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Daily builds for web projects

Are they possible and useful, or are daily builds reserved for traditional applications?

Thursday, February 21, 2002

Build early, build often works for web projects as well as for traditional projects.  For web projects, there isn't a compilation step (depending on the platform) but it's always good to test things as you go.

Wayne Venables
Thursday, February 21, 2002

For "web applications" for sure. 

razib khan
Thursday, February 21, 2002

Yes.  Web applications benefit from daily builds.  Because of how web applications are spread across servers, these projects can benefit just as much or more from daily builds as traditional apps because keeping servers in sync is not a simple problem if you have builds which are run infrequently (and hence are frequently broken).

Friday, February 22, 2002

Absolutely.  Although in a web based project, I'd equate a daily build to releasing the current project to QA for a sanity check to make sure major functionality didn't break.

I worked on a project that used Zope. which was a great tool.  But it's greatest weakness for app development is that it stores everything in it's object database.  Developers edit code in a browser window, and their changes are committed immediately.  This was originally chosen over file system based solutions like ASP or PHP because it didn't require creating a seperate file for every page you wanted to show.

This system eliminates most forms of source control, since there is no check-out/check-in system as well as building the product, etc.  It's impossible to find out who's changes broke the product without spending some time doing some serious digging.  Releasing to testing required having everyone stop working while the development DB was copied to the test machines.

Made early development very quick, but really started to show its warts once the project got larger and more developers were needed to work on it.

Made me a big advocate those previously rejected file-based systems.  You can impose more discipline on the development process when you can do things like source control and builds.


Bob Crosley
Friday, February 22, 2002

Nah. Daily builds are for wimps. Builds should run continuously. :) Don't believe me? Check out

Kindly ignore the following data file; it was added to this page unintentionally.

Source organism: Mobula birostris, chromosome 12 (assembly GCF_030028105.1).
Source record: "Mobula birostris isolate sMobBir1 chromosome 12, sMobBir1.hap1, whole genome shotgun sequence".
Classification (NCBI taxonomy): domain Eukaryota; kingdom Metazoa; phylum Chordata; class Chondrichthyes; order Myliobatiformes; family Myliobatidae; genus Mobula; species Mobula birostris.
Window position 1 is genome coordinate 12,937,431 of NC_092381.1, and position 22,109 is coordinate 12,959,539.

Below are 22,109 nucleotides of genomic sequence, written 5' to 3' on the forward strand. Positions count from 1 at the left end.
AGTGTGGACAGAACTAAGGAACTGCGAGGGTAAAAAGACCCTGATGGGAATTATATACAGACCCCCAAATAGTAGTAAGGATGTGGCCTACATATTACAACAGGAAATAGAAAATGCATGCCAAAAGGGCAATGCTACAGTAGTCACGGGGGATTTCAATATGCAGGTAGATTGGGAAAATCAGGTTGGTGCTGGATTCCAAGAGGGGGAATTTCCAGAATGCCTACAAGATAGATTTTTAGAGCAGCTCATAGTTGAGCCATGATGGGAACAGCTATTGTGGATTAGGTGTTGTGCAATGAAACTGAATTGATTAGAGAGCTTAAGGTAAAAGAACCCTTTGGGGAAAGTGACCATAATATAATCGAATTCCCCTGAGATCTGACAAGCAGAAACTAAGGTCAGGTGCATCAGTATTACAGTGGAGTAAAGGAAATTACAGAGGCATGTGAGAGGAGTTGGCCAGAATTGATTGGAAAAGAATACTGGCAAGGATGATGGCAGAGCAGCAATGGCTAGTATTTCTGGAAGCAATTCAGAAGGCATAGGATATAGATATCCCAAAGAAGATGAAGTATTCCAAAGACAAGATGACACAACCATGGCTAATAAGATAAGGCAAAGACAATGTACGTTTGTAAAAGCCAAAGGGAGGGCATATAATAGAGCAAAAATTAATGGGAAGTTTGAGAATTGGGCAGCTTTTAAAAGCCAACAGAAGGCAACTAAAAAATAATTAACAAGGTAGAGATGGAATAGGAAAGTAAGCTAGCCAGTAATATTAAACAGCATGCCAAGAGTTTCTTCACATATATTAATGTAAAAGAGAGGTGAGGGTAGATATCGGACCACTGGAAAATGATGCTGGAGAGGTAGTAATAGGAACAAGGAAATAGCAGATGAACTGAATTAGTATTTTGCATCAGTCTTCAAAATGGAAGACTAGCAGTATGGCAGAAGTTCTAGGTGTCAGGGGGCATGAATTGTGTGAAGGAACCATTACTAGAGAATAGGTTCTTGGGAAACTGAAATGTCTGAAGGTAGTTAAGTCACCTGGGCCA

I work on a large-ish web-based application, and we too use CruiseControl. ( It's still a little rough around the edges, but it's very helpful.

Roman Zabicki
Friday, February 22, 2002

Ant is your friend.  If you are using something other than Java, it probably still works.  Make is also good.

But the setup of the build system takes time, just like any other part of a system.

If you are asking this, I have to ask, what are you using for revision control.  If you web app is comletely scripted (PERL, PHP, etc) you may not need a deliberate compile step.

This is where uniot tests come in.  You build would probably be best configured as:
1) Blow away test Database and local code source
2) Check out from revision control.
3}Reinitailze database with baseline data
4) Populate database with sample data
5) Run Test scripts.  These should be automated.

This should be done as often as possible,, at least twice a day.  Catch conflicts when they occur,

Friday, February 22, 2002

It's important to point out that daily builds, by themselves, are almost worthless.  At most they'll only catch compilation errors; they can't tell you whether the software functions correctly or not.  In order for daily builds to make any sense, you need to test what you build.

Saturday, February 23, 2002

You might want to check out Anthill.

AntHill is an open source tool for automating and controlling the build process. It offers a means to track every build, ability to recover and reproduce any build, hands-off operation. It provides a platform for sharing knowledge about software assets:central location for project websites including documentation, javadocs, project downloads, etc., automatic email notification of build status to interested parties It works as a process automation tool: automates the build process (nightly builds), can run unit tests with every build, generates source code metrics with every build, etc. and does eXtreme Programming by implementing continuous integration and running unit tests with every build. It also supports dependencies between projects.

justin rodham
Monday, January 20, 2003

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